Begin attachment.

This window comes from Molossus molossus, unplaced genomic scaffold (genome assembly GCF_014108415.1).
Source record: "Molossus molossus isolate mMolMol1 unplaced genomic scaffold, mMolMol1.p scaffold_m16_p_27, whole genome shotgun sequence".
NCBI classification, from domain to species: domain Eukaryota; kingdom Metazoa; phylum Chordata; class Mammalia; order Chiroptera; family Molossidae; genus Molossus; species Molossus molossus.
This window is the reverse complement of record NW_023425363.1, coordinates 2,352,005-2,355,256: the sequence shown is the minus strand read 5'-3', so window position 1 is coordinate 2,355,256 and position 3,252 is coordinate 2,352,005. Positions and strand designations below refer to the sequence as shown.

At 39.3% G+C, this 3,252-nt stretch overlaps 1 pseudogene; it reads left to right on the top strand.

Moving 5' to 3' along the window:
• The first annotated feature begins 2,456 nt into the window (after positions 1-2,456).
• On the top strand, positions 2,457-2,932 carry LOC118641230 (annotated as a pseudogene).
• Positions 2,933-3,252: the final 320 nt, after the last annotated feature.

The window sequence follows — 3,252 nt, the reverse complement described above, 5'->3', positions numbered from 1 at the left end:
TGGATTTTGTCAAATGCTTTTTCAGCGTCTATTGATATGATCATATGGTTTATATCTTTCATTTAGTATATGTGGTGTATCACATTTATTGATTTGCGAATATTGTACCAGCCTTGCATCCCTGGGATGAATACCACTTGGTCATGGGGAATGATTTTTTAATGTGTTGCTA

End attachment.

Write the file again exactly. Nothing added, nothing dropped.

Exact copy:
This window comes from Molossus molossus, unplaced genomic scaffold (genome assembly GCF_014108415.1).
Source record: "Molossus molossus isolate mMolMol1 unplaced genomic scaffold, mMolMol1.p scaffold_m16_p_27, whole genome shotgun sequence".
NCBI classification, from domain to species: domain Eukaryota; kingdom Metazoa; phylum Chordata; class Mammalia; order Chiroptera; family Molossidae; genus Molossus; species Molossus molossus.
This window is the reverse complement of record NW_023425363.1, coordinates 2,352,005-2,355,256: the sequence shown is the minus strand read 5'-3', so window position 1 is coordinate 2,355,256 and position 3,252 is coordinate 2,352,005. Positions and strand designations below refer to the sequence as shown.

At 39.3% G+C, this 3,252-nt stretch overlaps 1 pseudogene; it reads left to right on the top strand.

Moving 5' to 3' along the window:
• The first annotated feature begins 2,456 nt into the window (after positions 1-2,456).
• On the top strand, positions 2,457-2,932 carry LOC118641230 (annotated as a pseudogene).
• Positions 2,933-3,252: the final 320 nt, after the last annotated feature.

The window sequence follows — 3,252 nt, the reverse complement described above, 5'->3', positions numbered from 1 at the left end:
TGGATTTTGTCAAATGCTTTTTCAGCGTCTATTGATATGATCATATGGTTTATATCTTTCATTTAGTATATGTGGTGTATCACATTTATTGATTTGCGAATATTGTACCAGCCTTGCATCCCTGGGATGAATACCACTTGGTCATGGGGAATGATTTTTTAATGTGTTGCTA